Sixty Percent of Slover Foundation Budget Goes Toward Administration

Paul Fraim. Photo credit: Virginian-Pilot

The Slover Literary Foundation, a tax-exempt charity set up to support Norfolk’s flagship Slover Library, plans to spend more on salaries next year than on direct aid to the library, the Virginian-Pilot reports today.

The Slover foundation will spend almost 60% of its fiscal 2018 budget on administrative costs including a $150,000 salary for former Norfolk Mayor Paul Fraim, according to figures Fraim provided the Pilot. The highest-rated charities on Charity Navigator tend to spend 10% or less on administration, the newspaper notes.

Foundation board members argue that the salary paid to the 67-year-old Fraim is worth it. The former mayor brings a vast network of relationships to the foundation and can make things happen. His skills and connections have helped bring high-profile events to the library such as a NATO panel and a “future of the Navy symposium as well as guest speakers, music, and youth programs.

Slover is one of 13 public libraries in Norfolk. The city has tried to make it a cultural destination with technology, architecture and events.

Bacon’s bottom line: Read the Pilot article on the pros and cons of paying Fraim a $150,000 salary. I can see both sides of the story. But I’m mainly interested in a different point: Whether the salary is justified or not, transparency is vital. If a charity or non-profit benefits from tax-exempt status, it owes an obligation to the public. Tax exemptions, after all, are an indirect subsidy from taxpayers.

Most charities report this data in 990 forms. But The Slover foundation did not release the data for four years. Reports Eric Hartley:

Until now, it had been difficult for donors or other outsiders to evaluate the Slover foundation’s spending. Founded in 2008 to raise money to build a downtown library, the organization did not make its finances public between 2013 and this year. Its outside accountants said it was not required to, unlike most charities, because it was a “supporting organization” to the city government.

The justification for not releasing the financial information is specious. If anything, its affiliation with the City of Norfolk means it should be held to the same Freedom of Information Act standards as Virginia government! Who could be blamed for suspecting that Fraim avoided so long releasing the information to avoid embarrassment of having it appear in the Pilot?

There’s a bigger point here: the lack of accountability of non-profit organizations generally. Nonprofits are required to basic financial information in 990 forms. But non-profits have minimal government regulatory oversight. They have no shareholders to answer to. They receive little press scrutiny. (The Pilot’s coverage of Slover is a rarity). And boards of directors are typically clubby conclaves of well-heeled members of the business and political elite who don’t want to rock the boat.

I’m reminded of a recent column by Walter Williams, an economics professor at George Mason University, who wrote of university trustees:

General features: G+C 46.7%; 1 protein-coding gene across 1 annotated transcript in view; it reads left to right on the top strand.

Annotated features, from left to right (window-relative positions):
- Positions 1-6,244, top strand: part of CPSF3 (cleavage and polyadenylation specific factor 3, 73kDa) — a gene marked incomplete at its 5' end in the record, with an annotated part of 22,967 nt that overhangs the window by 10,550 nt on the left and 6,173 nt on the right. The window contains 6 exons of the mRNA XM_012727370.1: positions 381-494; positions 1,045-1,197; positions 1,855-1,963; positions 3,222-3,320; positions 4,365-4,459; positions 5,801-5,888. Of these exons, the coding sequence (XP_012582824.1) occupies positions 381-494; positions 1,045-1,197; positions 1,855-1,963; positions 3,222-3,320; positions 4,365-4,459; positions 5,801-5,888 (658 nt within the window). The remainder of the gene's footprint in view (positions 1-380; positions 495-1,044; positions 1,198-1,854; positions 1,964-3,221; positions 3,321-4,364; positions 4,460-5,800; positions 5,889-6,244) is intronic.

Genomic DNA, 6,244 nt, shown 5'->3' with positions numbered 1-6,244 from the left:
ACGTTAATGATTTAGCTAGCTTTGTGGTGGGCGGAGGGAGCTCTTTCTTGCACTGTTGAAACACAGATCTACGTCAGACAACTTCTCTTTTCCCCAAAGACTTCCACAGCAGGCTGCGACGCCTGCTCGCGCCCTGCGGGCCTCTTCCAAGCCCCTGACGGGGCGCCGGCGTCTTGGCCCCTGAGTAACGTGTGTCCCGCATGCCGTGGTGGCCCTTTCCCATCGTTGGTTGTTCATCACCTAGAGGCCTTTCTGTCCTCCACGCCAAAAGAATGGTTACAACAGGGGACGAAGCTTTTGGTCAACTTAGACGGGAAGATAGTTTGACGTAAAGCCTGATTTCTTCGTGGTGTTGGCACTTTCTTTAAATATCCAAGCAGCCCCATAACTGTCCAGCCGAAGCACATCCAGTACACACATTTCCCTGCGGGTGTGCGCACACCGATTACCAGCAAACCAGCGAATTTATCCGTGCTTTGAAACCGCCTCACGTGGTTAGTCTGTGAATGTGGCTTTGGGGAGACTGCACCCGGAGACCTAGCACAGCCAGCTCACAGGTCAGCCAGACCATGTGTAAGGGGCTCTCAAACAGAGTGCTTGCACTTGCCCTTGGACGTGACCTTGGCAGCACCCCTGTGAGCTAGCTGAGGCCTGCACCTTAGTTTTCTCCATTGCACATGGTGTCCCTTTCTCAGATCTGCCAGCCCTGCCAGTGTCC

Every board of trustees has fiduciary responsibility for the governance of a university, shaping its broad policies. Unfortunately, most trustees are wealthy businessmen who are busy and aren’t interested in spending time on university matters. They become trustees for the prestige it brings, and as such, they are little more than yes men for the university president and provost.

The same critique extends to many government boards and nonprofit boards. There are always exceptions — in my coverage, I’ve seen a few individuals willing to ask tough questions — but they are rare. I sometimes wonder if the best way I could “give back” to the community when I retire is to convert Bacon’s Rebellion into a platform for covering governance of Virginia’s foundations, charities, universities and health systems. I’d be interested to know what readers think of the idea.

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15 responses to “Sixty Percent of Slover Foundation Budget Goes Toward Administration

  1. maybe not much different either from all these anonymously-funded “think tanks” and advocacy groups… either.. eh?

  2. Larry,
    Would you care to explain why think tanks are not different from what Jim is talking about. While you’re at it, perhaps you could play devil’s advocate (no pun intended) for a moment and think of the reasons why they may indeed be different and on what basis.

    • re: why they are different…

      good question!!!

      so two parts here:

      1. transparency of funding sources

      2. – the purpose and value of what it is spent on…

      I tend to not be particularly trusting of ANY organization that will not disclose the source of it’s funding – .. left, right no matter.

      and I tend to be further less trusting of those that are both anonymously-funded groups who seem to have a particular philosophical or ideological bent.

      In the case that Jim discusses – we actually have a fair amount of information about the sources of the funding and how it is spent – but Jim is questioning the heavy administrative expenses… and I’m pointing out that with some groups – you actually know almost none of that. You don’t know where their money came from nor what it is spent on.